The precise role of the nerve growth factor protein (NGF) during the growth and development of the human nervous system is not determined. Although it appears to influence a number of neural functions, its mechanism of action is poorly understood. A number of researchers have proposed that NGF may be involved in several pathological conditions including cancer. It has been shown that NGF is secreted by certain sarcoma (23), neuroblastoma (113), and glioma (7, 102, 136) cell lines and can bind to neuroblastoma and metastatic melanoma cell lines (42). Neuroblastoma (136, 181) and pheochromocytoma (165) cells in vitro can be induced by NGF to differentiate toward a morphologicaly 'more benign' state and appropriate NGF treatment of rats can reduce the number of chemically induced gliomas and neurinomas (174, 178). NGF can also reduce the growth of intracerebrally inoculated anaplastic glioma cells (172). Anti-NGF treatment of rats (178) and mice (179) can alter the tumor distribution observed following ethylnitrosourea or benzo(a)pyrene treatment (10). In humans, it has been reported that serum levels of NGF are usually elevated in persons 'at risk' for neurofibromatosis (156). The precise nature of the NGF role is not known in these instances. Further understanding of the action of NGF could be of clinical importance.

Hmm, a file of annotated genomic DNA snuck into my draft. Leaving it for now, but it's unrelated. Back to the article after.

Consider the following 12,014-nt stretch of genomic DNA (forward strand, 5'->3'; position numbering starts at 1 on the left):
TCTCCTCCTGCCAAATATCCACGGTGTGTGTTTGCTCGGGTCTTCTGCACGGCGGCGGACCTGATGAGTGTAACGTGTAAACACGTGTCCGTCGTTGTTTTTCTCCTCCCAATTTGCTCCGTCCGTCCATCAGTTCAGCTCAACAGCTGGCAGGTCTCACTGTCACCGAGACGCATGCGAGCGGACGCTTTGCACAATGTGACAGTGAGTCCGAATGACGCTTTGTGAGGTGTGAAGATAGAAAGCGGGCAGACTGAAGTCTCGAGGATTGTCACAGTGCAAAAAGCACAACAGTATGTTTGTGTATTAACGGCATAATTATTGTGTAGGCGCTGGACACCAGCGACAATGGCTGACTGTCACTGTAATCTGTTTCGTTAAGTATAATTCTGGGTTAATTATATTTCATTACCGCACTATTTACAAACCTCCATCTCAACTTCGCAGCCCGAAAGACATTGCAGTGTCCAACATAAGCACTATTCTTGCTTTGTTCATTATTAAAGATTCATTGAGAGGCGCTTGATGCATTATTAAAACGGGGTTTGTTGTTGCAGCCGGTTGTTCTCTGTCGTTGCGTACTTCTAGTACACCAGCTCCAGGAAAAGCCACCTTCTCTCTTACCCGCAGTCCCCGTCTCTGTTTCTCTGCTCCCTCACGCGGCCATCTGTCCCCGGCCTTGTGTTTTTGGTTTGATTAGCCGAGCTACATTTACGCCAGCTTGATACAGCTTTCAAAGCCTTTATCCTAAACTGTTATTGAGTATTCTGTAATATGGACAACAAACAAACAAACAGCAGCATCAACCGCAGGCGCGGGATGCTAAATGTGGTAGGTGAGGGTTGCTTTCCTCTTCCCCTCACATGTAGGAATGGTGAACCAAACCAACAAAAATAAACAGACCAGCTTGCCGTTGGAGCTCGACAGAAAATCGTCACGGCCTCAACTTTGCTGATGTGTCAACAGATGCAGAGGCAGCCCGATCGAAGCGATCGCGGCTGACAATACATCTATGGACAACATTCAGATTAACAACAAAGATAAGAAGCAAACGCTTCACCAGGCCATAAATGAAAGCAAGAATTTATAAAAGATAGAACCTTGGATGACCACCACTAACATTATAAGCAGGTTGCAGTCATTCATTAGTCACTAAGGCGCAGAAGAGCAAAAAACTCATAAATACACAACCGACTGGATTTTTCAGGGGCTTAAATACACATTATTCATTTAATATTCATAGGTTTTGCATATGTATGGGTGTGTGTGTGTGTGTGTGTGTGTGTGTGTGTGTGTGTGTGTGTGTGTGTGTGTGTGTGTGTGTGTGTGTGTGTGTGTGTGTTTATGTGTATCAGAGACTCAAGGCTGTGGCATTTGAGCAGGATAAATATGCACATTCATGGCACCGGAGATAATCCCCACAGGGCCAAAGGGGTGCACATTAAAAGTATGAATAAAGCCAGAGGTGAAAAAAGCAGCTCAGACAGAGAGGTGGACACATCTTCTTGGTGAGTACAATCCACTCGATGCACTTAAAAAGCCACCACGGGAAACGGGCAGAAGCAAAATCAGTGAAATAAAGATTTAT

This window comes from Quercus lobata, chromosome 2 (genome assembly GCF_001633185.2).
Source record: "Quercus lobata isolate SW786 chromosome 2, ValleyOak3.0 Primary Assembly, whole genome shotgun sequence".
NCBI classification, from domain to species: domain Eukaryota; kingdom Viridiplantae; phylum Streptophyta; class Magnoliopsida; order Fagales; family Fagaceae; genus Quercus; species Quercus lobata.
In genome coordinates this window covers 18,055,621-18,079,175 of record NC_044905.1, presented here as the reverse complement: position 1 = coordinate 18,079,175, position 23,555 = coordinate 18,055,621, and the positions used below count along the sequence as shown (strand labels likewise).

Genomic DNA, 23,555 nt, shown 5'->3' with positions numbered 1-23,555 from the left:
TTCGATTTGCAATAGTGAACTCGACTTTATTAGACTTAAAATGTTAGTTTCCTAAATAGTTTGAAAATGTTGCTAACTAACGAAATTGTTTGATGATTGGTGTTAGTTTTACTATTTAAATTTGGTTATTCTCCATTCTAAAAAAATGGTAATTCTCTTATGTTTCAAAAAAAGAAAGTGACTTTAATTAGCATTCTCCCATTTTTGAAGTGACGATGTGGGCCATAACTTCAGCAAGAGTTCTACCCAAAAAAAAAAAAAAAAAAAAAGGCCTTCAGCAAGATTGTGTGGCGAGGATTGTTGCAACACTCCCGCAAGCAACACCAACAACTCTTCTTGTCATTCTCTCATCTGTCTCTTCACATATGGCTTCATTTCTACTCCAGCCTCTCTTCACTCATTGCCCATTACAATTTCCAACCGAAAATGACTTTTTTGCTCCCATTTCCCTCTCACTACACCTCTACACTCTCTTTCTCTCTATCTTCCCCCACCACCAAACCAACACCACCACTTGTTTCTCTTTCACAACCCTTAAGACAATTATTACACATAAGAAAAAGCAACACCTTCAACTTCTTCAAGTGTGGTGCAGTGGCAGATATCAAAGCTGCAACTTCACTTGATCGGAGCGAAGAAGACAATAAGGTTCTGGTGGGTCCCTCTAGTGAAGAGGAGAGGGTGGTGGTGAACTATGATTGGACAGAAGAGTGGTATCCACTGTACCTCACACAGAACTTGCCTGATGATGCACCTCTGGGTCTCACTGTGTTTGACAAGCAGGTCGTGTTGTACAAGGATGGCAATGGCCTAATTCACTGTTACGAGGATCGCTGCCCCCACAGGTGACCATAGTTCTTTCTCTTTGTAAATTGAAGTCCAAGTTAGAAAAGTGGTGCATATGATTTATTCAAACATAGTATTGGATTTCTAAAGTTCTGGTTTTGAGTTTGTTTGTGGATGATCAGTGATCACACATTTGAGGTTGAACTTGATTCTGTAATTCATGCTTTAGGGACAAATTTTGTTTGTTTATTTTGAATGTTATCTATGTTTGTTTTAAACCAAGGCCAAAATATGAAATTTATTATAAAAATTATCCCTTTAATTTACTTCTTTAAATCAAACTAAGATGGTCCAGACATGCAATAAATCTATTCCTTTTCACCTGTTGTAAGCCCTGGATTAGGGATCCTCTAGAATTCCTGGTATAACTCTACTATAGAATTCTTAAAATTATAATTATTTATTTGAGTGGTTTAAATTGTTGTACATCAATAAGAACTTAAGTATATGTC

|Original language||English (US)|
|Number of pages||20|
|Journal||Journal of Neuroscience Research|
|State||Published - 1983|
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